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Help! I am an amateur and make chocolate truffles, bonbons, and caramels for friends and family. I made some soft caramel for filling molded bonbons. The flavor and consistency are fine, but the caramel is filled with bubbles. I don't know how to get the air bubbles out, and am concerned using it in my molded chocolates. I would like to know if it is okay to use. I have been making confections for about four years and this is the first time this has happened. I would really appreciate any help! I'm new to the forum and don't know anyone yet.
By Janet Taylor
Ever since Todd talked making cupcakes I have been cupcake crazy. Although, I am not a cake maker but more of a pie person.
My first dessert that I love that I make is my Coconut Cream Pie w/heavy whipped cream. I don't use low fat anything and probably angioplasties is necessary after this baby.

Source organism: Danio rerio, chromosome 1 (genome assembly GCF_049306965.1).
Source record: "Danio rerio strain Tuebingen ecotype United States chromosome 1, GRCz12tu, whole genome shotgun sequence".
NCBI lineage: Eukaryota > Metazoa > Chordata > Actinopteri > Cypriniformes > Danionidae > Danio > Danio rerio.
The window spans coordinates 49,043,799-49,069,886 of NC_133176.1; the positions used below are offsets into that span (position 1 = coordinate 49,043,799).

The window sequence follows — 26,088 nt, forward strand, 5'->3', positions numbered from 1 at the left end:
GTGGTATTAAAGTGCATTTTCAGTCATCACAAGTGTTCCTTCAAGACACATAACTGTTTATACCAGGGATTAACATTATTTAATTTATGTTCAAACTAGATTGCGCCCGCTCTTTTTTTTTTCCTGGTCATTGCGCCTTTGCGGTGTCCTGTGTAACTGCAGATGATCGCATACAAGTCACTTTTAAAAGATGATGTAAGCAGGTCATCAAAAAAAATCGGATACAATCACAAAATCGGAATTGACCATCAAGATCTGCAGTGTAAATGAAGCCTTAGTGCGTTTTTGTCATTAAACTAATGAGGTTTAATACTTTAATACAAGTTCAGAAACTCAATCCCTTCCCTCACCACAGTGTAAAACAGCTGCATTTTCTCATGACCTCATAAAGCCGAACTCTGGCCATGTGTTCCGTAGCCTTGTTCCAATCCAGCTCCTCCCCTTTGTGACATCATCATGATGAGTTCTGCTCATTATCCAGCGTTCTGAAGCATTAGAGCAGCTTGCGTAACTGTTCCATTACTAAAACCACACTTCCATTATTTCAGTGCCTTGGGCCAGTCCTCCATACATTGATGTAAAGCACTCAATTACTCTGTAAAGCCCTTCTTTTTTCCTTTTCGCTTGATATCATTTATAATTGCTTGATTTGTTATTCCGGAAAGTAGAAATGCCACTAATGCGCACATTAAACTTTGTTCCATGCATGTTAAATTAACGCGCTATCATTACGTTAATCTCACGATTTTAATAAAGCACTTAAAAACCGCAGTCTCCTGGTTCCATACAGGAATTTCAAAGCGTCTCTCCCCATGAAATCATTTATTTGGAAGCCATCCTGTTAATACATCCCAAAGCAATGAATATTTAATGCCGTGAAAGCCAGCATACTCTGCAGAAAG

My second is Peach Cobbler w/rich vanilla ice cream. I never met a cobbler that I didn't like, but peach is my favorite.
I don't make these often because I wouldn't be able to get through the front door if I did.
How about yours?
I work at an amazing little New Zealand Style ice cream shop in the beautiful Denver Colorado. I was hoping to get a little help on the subject of adding fruit into ice cream after extracting it and ensuring that, when the ice cream is frozen, the fruity bits don't turn into rock hard shards. I am planning on doing a cherry chocolate ice cream and I was going to soak some dried cherries that we're no longer using for something else. I was planning on using some brandy and a ton of sugar, but I was really hoping someone had a tried and true method they could send my way so that I KNOW that the fruit will be luscious as it's frozen. If you have a certain sugar ratio. I know there is the brix test, but to be honest it's been many years since pastry school and I am very rusty. Would love to hear from some of my fellow sugar-heads.
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